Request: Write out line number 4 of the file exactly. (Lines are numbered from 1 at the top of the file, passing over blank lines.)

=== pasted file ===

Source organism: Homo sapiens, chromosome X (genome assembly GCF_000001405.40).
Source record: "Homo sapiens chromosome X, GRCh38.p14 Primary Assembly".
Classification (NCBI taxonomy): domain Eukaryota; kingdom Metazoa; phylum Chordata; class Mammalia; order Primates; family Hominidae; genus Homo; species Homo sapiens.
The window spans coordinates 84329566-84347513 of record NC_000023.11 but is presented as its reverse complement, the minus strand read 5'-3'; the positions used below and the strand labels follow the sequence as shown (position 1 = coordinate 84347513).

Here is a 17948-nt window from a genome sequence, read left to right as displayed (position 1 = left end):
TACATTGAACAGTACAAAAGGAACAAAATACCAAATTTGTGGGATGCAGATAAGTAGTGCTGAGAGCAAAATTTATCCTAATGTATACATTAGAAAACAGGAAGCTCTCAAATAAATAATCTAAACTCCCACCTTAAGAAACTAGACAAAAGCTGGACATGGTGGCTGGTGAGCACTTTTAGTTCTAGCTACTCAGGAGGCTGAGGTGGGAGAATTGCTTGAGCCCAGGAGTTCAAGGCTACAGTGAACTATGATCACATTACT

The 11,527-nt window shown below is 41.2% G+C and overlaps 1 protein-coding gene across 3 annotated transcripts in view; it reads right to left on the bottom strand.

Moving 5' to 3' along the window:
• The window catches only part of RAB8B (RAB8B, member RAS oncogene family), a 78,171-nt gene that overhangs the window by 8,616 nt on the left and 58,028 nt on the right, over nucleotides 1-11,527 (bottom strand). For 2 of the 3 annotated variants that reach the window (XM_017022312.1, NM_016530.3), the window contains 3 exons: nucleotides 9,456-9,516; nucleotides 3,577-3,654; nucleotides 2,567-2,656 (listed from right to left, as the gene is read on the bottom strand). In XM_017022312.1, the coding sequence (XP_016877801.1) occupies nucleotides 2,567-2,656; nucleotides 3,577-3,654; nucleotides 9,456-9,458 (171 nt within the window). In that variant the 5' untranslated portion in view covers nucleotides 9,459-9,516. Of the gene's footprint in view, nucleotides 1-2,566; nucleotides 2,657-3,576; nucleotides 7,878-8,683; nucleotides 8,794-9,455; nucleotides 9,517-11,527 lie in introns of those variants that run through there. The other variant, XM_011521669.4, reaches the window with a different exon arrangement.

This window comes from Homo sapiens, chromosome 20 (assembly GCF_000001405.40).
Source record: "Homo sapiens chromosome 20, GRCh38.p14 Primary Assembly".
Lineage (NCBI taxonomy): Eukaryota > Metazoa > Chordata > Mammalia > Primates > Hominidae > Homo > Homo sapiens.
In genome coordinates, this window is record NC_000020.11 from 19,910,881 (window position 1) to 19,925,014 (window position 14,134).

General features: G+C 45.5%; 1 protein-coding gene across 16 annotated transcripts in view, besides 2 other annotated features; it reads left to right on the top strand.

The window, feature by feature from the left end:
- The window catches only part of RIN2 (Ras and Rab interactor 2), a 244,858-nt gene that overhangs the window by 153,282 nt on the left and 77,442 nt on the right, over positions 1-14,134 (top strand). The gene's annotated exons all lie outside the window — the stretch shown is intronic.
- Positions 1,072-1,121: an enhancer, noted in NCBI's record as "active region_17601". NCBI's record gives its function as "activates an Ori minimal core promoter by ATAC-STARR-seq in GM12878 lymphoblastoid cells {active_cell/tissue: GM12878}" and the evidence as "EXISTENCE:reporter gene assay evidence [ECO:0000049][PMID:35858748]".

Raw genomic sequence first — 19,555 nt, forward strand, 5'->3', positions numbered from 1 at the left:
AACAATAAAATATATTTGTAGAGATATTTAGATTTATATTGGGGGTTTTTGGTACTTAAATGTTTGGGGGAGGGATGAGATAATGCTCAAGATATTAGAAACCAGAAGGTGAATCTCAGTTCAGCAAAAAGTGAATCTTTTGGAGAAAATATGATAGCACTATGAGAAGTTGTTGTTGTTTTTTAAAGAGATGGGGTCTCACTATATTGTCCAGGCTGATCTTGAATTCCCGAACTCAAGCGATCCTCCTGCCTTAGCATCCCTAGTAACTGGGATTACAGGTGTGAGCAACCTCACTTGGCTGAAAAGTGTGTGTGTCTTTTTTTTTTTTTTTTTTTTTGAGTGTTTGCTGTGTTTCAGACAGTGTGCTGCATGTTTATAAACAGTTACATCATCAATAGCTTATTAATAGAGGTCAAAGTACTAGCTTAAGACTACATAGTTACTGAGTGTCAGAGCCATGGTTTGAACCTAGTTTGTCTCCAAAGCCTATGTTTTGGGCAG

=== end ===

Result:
The window spans coordinates 84329566-84347513 of record NC_000023.11 but is presented as its reverse complement, the minus strand read 5'-3'; the positions used below and the strand labels follow the sequence as shown (position 1 = coordinate 84347513).